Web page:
China sets up rules to combat scientific misconduct

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China has drawn up a set of rules to tackle scientific misconduct among scientists working on state-funded science programmes.

The regulations announced yesterday (9 November) by the Ministry of Science and Technology (MOST) will take effect from 1 January 2007, when a special office to deal with cases of misconduct will open at the ministry.

The decision follows a number of high-profile cases of suspected scientific misbehaviour in China earlier this year.

These prompted Chinese scientists to write a letter to officials urging them to set up a formal process to deal with allegations of scientific misconduct (see China ‘must act on rising claims of scientific fraud’).

The new rules will punish the acts of submitting false resumes; plagiarising scientific achievements; fabricating or falsifying scientific data; violating regulations governing clinical trials; and breaching laboratory animal protection rules.

Punishment for these offences will range from issuing warnings, surrendering project funding and suspending research projects, to demotion and expulsion from research institutions.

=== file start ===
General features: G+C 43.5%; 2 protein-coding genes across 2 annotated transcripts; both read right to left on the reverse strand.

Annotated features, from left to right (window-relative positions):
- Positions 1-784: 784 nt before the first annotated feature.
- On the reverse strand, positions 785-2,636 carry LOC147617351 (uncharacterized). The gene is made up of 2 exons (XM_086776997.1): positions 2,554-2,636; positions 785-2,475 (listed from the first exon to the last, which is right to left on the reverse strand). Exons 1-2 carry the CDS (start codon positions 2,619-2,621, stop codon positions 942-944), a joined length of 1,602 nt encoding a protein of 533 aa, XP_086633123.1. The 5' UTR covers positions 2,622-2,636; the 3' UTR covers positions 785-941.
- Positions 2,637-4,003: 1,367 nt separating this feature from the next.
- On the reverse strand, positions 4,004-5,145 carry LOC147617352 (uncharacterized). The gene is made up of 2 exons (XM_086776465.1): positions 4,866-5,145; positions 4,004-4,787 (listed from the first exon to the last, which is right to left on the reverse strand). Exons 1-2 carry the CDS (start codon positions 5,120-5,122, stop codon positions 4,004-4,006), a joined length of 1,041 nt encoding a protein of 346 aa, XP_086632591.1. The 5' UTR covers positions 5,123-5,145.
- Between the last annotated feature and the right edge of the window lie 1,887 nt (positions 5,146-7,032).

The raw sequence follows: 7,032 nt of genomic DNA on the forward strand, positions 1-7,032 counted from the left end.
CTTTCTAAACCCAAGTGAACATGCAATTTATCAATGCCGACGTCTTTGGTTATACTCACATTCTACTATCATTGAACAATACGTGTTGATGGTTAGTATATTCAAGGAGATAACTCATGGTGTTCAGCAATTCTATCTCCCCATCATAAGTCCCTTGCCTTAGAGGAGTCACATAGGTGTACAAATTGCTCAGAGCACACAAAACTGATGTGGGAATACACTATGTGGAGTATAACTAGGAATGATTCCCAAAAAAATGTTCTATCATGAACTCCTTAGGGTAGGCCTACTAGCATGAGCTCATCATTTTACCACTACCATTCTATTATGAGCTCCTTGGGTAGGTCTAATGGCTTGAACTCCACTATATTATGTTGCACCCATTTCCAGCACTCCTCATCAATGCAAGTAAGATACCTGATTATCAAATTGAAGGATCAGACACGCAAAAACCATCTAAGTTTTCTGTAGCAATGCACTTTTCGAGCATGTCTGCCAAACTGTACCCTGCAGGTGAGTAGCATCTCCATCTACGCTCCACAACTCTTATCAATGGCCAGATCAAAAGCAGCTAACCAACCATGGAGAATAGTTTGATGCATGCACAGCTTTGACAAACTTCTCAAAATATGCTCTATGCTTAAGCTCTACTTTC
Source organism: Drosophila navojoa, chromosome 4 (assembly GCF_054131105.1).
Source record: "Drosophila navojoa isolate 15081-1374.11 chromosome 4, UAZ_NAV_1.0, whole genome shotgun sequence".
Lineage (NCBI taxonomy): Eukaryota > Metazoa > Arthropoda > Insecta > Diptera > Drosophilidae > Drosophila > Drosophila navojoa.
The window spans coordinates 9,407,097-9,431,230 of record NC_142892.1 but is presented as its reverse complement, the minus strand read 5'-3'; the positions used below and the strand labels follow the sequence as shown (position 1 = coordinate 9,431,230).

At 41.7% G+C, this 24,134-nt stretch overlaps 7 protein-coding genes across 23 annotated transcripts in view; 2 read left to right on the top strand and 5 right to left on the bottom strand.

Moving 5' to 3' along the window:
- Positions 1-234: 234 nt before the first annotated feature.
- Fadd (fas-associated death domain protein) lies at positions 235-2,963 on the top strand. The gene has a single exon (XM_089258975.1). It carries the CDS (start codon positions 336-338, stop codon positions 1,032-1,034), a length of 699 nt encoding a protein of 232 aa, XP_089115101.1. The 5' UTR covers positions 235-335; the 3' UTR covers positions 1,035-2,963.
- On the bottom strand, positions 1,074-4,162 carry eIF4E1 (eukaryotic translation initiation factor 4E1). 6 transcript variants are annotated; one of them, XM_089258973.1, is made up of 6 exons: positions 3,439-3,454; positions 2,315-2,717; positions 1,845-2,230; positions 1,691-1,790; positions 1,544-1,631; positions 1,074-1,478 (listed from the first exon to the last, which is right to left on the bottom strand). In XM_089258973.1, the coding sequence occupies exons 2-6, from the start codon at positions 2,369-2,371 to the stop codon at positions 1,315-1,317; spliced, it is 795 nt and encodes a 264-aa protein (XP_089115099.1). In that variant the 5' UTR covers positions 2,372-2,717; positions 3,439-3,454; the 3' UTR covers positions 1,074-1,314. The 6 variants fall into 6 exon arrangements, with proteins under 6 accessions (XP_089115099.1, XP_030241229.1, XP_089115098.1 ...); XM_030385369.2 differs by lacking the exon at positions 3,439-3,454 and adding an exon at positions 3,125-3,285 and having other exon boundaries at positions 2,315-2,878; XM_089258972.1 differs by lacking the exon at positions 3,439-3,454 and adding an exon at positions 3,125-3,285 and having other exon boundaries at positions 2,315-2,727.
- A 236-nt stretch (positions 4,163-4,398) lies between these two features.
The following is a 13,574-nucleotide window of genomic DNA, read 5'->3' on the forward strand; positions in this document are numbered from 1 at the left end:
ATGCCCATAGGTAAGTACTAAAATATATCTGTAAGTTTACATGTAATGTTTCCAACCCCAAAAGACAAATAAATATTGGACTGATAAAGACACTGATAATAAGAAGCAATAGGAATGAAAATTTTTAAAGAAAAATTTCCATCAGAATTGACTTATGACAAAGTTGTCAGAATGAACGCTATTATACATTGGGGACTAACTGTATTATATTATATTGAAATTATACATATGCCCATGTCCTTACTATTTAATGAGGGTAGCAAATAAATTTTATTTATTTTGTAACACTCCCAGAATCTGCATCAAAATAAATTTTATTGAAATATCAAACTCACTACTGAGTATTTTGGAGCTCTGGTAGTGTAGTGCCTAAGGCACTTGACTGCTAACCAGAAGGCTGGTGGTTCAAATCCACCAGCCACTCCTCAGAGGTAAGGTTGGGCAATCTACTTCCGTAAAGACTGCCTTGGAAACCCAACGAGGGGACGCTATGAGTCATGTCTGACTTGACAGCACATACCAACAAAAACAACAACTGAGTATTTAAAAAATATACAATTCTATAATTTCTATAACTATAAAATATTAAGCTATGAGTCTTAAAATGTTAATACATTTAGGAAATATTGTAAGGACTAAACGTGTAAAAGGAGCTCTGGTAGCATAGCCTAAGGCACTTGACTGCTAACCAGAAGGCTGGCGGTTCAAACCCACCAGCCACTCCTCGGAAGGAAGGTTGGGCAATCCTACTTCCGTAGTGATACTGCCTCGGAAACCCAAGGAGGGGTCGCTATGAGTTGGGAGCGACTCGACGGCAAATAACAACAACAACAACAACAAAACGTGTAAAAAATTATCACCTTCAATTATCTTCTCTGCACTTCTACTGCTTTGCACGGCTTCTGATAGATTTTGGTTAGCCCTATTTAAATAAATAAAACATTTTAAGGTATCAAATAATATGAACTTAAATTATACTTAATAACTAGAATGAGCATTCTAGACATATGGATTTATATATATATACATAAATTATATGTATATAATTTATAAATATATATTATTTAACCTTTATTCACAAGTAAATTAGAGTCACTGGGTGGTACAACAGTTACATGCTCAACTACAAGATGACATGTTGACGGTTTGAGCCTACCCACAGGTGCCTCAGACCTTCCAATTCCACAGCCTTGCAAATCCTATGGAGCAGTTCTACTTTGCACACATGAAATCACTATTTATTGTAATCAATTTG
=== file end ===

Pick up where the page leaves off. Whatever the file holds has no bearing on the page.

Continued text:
Violators will also be banned from applying for national science projects. The ban will last “between one year and forever” depending on the gravity of the misconduct, said Shang Yong, vice minister of science and technology.

“The heaviest punishment will be disqualification from state science projects for life,” Mei Yonghong, director of the policy and regulation department of MOST, told SciDev.Net.

Reports of misconduct will be registered at the new office and investigated by a team composed of experts in law, ethics and in the relevant scientific area.

Team members will be checked to ensure they have no personal links with suspected researchers, and the investigation will remain confidential until a confirmed result is reached.

Any violation of the new rules will be transferred to court.

In March, Liu Hui of Tsinghua University was dismissed as professor and assistant to the director of the university’s medical school for faking his academic achievements and work experience (see Chinese professor accused of lying on CV gets fired).

And in May, Chen Jin, then a dean at Shanghai Jiaotong University, was fired for faking research on the State-funded Hanxin computer chip. He is banned from applying for national projects in the future.

These and other scandals have prompted a long and heated debate both at home and abroad about academic moral in China’s scientific community.

The government is planning to set up a national committee to promote scientific moral, which would consist of national and international experts and serve as a consultancy organisation, says Mei.

“We are working on this together with the Ministry of Education, the National Science Foundation, the Academy of Sciences, the Academy of Engineering and the China Association of Science and Technology,” he said, adding that he hopes it will be established next year.

MOST has reformed its application and appraisal procedures for state-funded programmes for the 11th Five-Year Plan (2006-10). It has also expanded its database of experts and tightened supervision of fund usage.